Code gen on generic struct

pub struct Foo<T> { ... }

impl <T> Foo<T> {
  pub fn func_does_not_depend_on_T(...) {

Is func_does_not_depend_on_T code-generated once per every T used ? If so, does it make sense to (for compile time), move func_does_not_depend_on_T to a non-generic environment? (Or is this borderline stupid micro optimization) ?


EDIT: it actually generate multiple times. see below

if it's truly not dependent on T, notably, it doesn't use Self, then it is not a generic function, and I don't think it will be instantiated multiple times.

monomophization only applies to generic functions.

It will be generated multiple times:

However, LLVM optimizations can remove identical functions.

You can use an inner function to debloat traits:

  pub fn func_does_not_depend_on_T() {
    fn this_one_truly_does_not() {}

As far as I know, it's actually worse than that... Say you use a Foo<u32> in your code, the compiler won't just generate a single instantiation of func_does_not_depend_on_T, it'll generate a new copy of Foo::<u32>:: func_does_not_depend_on_T for every codegen unit that happens to use a Foo<u32>.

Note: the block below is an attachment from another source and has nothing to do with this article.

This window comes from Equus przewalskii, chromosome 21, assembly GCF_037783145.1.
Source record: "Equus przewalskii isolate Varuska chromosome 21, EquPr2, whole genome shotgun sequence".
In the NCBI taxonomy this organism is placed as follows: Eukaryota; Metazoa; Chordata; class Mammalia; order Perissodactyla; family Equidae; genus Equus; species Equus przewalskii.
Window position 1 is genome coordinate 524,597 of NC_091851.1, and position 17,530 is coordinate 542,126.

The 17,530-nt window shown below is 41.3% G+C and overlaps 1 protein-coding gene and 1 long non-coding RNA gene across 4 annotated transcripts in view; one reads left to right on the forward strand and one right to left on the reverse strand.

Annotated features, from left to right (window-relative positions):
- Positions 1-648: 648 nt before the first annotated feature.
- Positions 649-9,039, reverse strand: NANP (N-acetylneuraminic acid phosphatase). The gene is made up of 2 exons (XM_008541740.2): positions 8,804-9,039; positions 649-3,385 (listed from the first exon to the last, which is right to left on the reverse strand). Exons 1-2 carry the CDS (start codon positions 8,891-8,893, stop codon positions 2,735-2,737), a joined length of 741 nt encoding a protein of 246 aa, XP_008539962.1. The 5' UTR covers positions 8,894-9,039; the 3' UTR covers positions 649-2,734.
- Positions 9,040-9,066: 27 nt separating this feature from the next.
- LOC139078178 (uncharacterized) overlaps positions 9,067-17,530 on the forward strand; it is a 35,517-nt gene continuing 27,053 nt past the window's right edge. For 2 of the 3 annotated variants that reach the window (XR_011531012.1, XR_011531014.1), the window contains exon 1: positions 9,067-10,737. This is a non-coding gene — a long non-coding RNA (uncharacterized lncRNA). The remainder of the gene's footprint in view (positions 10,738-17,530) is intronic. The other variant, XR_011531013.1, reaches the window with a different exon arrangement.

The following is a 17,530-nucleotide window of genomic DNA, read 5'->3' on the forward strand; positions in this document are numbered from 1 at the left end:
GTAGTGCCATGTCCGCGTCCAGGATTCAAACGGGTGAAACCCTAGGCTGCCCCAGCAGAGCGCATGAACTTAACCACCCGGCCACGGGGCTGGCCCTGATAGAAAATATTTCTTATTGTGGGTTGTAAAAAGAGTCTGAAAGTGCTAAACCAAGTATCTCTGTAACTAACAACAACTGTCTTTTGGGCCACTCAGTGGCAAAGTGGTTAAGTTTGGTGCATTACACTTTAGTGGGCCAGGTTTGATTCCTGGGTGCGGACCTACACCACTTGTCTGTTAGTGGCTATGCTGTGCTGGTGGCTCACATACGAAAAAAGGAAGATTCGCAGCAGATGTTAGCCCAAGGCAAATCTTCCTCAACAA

When you consider that the compiler breaks your crate up into multiple codegen units so machine code can be generated and optimised in parallel, that means you might compile Foo<u32> several times.

That's one of the reasons the standard library uses the inner function pattern all over the place:

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